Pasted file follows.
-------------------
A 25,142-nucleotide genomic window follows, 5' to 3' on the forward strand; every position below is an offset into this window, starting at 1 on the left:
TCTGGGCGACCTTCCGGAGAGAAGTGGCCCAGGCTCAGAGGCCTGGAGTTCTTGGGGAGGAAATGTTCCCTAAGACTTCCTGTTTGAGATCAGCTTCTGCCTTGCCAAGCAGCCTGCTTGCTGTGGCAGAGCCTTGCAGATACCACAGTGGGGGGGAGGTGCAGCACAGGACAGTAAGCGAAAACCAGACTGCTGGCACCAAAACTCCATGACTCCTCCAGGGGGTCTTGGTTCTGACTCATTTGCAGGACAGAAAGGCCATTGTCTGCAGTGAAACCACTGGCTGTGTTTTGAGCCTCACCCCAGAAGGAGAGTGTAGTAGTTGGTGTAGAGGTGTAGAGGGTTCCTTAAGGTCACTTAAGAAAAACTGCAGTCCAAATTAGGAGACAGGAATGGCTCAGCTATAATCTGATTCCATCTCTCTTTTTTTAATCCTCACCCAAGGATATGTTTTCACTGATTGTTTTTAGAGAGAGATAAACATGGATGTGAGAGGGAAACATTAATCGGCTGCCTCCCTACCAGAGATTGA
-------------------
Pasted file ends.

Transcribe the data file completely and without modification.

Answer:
A 25,142-nucleotide genomic window follows, 5' to 3' on the forward strand; every position below is an offset into this window, starting at 1 on the left:
TCTGGGCGACCTTCCGGAGAGAAGTGGCCCAGGCTCAGAGGCCTGGAGTTCTTGGGGAGGAAATGTTCCCTAAGACTTCCTGTTTGAGATCAGCTTCTGCCTTGCCAAGCAGCCTGCTTGCTGTGGCAGAGCCTTGCAGATACCACAGTGGGGGGGAGGTGCAGCACAGGACAGTAAGCGAAAACCAGACTGCTGGCACCAAAACTCCATGACTCCTCCAGGGGGTCTTGGTTCTGACTCATTTGCAGGACAGAAAGGCCATTGTCTGCAGTGAAACCACTGGCTGTGTTTTGAGCCTCACCCCAGAAGGAGAGTGTAGTAGTTGGTGTAGAGGTGTAGAGGGTTCCTTAAGGTCACTTAAGAAAAACTGCAGTCCAAATTAGGAGACAGGAATGGCTCAGCTATAATCTGATTCCATCTCTCTTTTTTTAATCCTCACCCAAGGATATGTTTTCACTGATTGTTTTTAGAGAGAGATAAACATGGATGTGAGAGGGAAACATTAATCGGCTGCCTCCCTACCAGAGATTGA